I'll tell you what it says.
...that we'd prefer our kids go along with what is established in American culture than to question whether or not what is established in American culture might be killing us or eventually kill them.
...that we think that the "joy and pleasure and utility" that alcohol provides cannot be found within us or outside of our relationship with alcohol, so we should drink despite the known costs.
...that because we drink so much and because it's so central to our lives and because everyone does it that means it's beneficial and we should just continue to do it despite the cost.
When I heard this part of the podcast - I will be honest - I screamed and turned it off. Because holy shit Steven Levitt. If everyone jumped off the Brooklyn Bridge, would you tell your kids to do that, too?
Today is St. Patrick's Day. A "holiday" that is the epitome of the tolerance we have as a nation for our one legal drug and our collective tolerance for the abuse of it and the cost that abuse brings. This day here in America where we color our beer green and wear shirts that proclaim how drunk we are and where mostly non-Irish Americans who couldn't tell you the historical significance of the day line up outside of Irish pubs in green accoutrement and celebrate to the extreme what Steven Levitt would describe as an integral part of being American - drinking. A day that in his words would demonstrate that the joy and pleasure and utility we get out consuming alcohol - as evidenced by how much we consume it - is magnitudes greater than the price we pay for that joy.
And so it is on this "holiday" that I go back to Steven Levitt's hunch - that the benefits of alcohol outweigh the costs - and publish 9 shocking facts that highlight that cost.
And I ask...what do you think? Does the utility of alcohol justify these costs? Do we just keep drinking and doing what we have done, and hope it gets better? Do we just keep doing it as we have always done it because it's just what we do?
9 Shocking Facts About Alcohol.
1. Alcohol is more harmful than crack, heroin, and crystal meth. David Nutt, former chief drugs adviser to the British government, asked drug-harm experts to rank 20 different drugs on 16 different measures. Alcohol was found to be the most dangerous overall, scoring 72 to heroin's 55 and crack cocaine's 54. Heroin, crack, and crystal meth were the most harmful drugs to the individual, while alcohol, heroin and crack were the most harmful to others. Cocaine and Tobacco scored relatively low - 27 and 26 respectively.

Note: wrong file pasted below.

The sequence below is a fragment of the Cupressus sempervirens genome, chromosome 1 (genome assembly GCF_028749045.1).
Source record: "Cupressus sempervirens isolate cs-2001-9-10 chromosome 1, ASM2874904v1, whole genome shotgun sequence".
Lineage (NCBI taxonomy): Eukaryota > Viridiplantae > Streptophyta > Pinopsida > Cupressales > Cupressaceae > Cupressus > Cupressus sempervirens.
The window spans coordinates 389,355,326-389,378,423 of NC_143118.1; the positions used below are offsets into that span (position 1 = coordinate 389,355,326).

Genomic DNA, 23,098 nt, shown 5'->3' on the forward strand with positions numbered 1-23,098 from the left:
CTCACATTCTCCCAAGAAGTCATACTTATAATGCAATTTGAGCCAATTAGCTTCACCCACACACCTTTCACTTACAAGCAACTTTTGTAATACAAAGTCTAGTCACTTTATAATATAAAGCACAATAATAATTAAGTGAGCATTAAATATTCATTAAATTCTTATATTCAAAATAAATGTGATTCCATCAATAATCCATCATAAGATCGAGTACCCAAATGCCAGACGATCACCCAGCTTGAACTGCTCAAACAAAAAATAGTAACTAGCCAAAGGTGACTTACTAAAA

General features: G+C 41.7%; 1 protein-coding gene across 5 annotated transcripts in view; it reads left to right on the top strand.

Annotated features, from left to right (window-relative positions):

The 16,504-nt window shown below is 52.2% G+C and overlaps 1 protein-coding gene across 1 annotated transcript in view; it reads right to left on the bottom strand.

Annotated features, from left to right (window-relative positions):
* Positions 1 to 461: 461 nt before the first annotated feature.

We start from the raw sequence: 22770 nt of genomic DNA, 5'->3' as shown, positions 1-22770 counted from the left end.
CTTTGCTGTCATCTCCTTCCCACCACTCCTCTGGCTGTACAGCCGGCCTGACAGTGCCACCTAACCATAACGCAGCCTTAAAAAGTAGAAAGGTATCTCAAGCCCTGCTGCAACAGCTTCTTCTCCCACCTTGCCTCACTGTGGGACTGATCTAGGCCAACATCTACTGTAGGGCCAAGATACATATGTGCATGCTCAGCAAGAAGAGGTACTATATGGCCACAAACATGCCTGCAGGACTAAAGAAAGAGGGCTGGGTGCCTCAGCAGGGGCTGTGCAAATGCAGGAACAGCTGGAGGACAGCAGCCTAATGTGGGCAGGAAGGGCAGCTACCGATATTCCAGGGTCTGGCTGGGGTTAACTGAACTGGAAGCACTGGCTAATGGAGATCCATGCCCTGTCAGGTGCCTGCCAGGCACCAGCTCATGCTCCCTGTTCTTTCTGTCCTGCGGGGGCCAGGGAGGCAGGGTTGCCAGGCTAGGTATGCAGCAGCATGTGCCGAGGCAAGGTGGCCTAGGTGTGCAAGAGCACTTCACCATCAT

2. 10% of American deaths (88,000) will be due to alcohol ABUSE (excessive drinking) this year. That is 1 in 10 of us. It is the 4th leading cause of preventable death.
4. 40% of violent crimes are committed under the influence of alcohol. Drinking is especially common among perpetrators of specific crimes, including murder, sexual assault, and intimate partner violence. And almost 40% of homicide victims tested had some blood alcohol in their systems when they were killed.
5. 92% of domestic abuse perpetrators report using alcohol or drugs on the day of the assault. Research indicates 60-70% of assailants were under the influence of alcohol.
6. 40% of those who imbibe abuse. Or, 29% of the adult population abuses alcohol. Or, 1 in 3 adults. Let me say that again: 1 in 3 adults have an abusive relationship with alcohol (which is why it is the 4th leading cause of preventable death).
7. Only 10% of those who have an abusive relationship with alcohol are considered addicted. That means 90% of those who have an abusive relationship with alcohol don't qualify as "alcoholics" - while 100% of our treatment programs are targeted to acute addiction. In other words, for the majority of problem drinkers, there are no treatment modalities.
8. Excessive drinking cost the United States $225 BILLION per year in 2006. $225 BILLION a year.
9. 72% of that $225 BILLION WAS LOST WORK PRODUCTIVITY ALONE. That is $162 BILLION a year in lost workplace productivity.
This is not a call for us to ban or make alcohol illegal, or a call for us to toke up instead of throw back. This is simply a call for us to wake up to the idea that just because it's what our parents did, does not mean it's what we should do. Just because it's what we all do, does not mean it's what we should teach our children to do. Legal does not equal safe. Social norm does not equal social good.
There is no social norm or magnitude of joy that warrants the price we pay - individually and collectively - for our alcohol. We must change our individual attitudes towards it if we hope to leave ourselves and future generations a better world than we found.